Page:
Feature: Our Knitting Roots: a study of the contributions immigrants have made to North American knitting, by Donna Druchunas
Our Knitting Roots
by Donna Druchunas
It may be difficult to look at a sock or mitten that you’ve made with your own hands and feel a connection to a group of people who seem strange or foreign to you. But as knitters and as humans, we owe it to ourselves and to each other to forge these unlikely connections. Making things by hand, after all, is an intimate human endeavor and we should use it not only to knit strings into socks or sweaters or shawls, but also to knit person to person, strangers into friends.
In Harry Potter and the Sorcerer’s Stone, J.K. Rowling wrote, “There are some things you can’t share without ending up liking each other, and knocking out a twelve-foot mountain troll is one of them.”
Knitting is another.
This issue: Passing Down Knitting Traditions
One of my favorite things about knitting is that it can be used—admittedly like many other crafts—to pass down traditions from generation to generation and even from era to era. We can connect to our roots when we have heirlooms (or even junk that has sentimental value) passed down through our families, we can connect to the larger world when we buy items that have been inspired by traditional designs, and we can connect to people throughout history by learning their techniques and patterns and making them new again.
One way traditions get passed down is when objects are passed down from person to person, individually. In 2014, I received a surprise package in the mail. The return address said it was from someone named Denyce, V——. The name was not familiar to me. When I opened the box, I discovered that it was full of vintage Norwegian mittens from the collection of Linda Mercer.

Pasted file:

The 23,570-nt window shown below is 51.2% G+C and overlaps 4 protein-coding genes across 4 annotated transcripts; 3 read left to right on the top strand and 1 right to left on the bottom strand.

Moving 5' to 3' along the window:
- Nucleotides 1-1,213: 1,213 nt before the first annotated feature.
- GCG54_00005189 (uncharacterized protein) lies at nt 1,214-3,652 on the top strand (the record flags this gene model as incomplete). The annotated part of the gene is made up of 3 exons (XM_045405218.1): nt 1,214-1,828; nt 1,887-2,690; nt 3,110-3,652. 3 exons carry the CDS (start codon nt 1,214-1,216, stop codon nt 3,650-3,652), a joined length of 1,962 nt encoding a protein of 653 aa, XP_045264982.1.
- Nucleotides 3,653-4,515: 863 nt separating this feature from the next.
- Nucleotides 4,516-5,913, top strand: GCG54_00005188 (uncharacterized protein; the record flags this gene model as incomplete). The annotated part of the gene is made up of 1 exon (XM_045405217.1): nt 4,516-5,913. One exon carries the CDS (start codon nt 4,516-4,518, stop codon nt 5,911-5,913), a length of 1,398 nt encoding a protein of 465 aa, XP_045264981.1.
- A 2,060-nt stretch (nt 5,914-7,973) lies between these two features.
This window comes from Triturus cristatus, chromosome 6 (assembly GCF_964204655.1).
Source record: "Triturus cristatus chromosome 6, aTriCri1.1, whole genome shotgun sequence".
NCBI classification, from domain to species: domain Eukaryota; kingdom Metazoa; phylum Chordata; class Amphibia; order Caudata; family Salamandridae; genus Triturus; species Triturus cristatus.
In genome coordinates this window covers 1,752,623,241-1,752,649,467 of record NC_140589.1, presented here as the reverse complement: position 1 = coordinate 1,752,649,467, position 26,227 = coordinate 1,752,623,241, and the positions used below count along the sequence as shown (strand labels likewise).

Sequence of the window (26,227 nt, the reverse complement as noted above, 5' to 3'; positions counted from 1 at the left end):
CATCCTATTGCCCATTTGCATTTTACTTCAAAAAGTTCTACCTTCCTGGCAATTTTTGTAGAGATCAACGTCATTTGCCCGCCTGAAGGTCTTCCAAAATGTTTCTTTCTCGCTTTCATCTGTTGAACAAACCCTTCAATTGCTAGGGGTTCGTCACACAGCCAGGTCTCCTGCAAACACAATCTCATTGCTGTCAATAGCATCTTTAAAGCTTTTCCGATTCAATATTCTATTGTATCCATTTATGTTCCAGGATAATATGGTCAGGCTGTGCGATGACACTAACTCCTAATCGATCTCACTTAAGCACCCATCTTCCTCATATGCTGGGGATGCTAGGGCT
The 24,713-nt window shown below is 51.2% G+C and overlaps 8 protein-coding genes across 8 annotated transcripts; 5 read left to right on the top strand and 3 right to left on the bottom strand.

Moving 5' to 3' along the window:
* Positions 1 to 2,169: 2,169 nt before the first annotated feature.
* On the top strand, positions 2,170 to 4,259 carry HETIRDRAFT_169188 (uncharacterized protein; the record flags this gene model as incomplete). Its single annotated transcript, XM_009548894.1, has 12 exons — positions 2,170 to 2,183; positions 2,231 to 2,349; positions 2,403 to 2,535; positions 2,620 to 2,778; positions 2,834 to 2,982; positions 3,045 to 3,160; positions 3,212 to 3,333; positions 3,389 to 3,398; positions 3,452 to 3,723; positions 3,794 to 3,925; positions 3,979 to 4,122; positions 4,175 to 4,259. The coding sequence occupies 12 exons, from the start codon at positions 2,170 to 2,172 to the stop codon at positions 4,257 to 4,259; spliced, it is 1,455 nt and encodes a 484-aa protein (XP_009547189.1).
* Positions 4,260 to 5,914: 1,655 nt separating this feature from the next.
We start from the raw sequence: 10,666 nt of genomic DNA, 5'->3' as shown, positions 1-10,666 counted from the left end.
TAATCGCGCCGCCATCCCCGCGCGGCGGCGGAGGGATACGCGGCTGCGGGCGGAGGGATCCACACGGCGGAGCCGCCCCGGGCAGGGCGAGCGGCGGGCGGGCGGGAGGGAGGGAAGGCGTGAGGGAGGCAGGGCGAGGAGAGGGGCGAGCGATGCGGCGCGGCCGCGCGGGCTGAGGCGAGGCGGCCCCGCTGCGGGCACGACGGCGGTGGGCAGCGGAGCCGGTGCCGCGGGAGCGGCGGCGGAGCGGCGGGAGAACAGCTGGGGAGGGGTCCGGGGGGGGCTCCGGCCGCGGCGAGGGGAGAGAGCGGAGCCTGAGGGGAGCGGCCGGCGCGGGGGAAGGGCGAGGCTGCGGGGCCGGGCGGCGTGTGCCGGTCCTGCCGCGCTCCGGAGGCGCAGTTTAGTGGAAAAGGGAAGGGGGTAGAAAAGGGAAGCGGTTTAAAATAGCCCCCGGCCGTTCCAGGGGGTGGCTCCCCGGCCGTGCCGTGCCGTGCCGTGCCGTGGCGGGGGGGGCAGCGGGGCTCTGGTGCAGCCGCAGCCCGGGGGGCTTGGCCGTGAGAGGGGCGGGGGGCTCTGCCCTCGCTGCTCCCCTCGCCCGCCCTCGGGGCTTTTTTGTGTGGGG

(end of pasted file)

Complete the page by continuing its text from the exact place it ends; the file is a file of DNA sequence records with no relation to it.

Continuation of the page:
When Linda passed away in 2010, her husband sold some of her knitting and spinning collection at the Handweavers Guild of Boise Valley, where Linda had been a member. These mittens were passed on to Denyce. And now they were finding their way to me. Denyce wrote, “I have a number of beautiful gloves that [Linda Mercer] purchased in Europe that I would like to forward on to [you]. I have taken a number of classes from [you] and thought [you] would like to look at them and perhaps get some ideas.” Yes, I’ve had ideas. The mittens in this column (see below) are one of them.
Linda Mercer not only collected vintage knitting pieces, but she also loved knitting mitts and wash cloths to sell for her “Run for the Cure” team, raising money for Breast Cancer. She was published in the Black Sheep Newsletter and Spin-Off magazine, and Spin-Off declared her the world’s finest mohair handspinner for yarn that was 28,225 yards per pound. (That’s over 3,000 yards of singles yarn in 50 grams!) Linda also raised angora goats, specializing in breeding goats with colored fiber. She and her husband led tours of their farm and Linda taught felting, weaving, and spinning workshops.
I’ve been inspired by Linda Mercer ever since I first heard about work when I was learning to spin and dye yarn over 20 years ago. Linda will continued to be sorely missed in the spinning and knitting world for years to come. This pattern and essay are dedicated to her memory.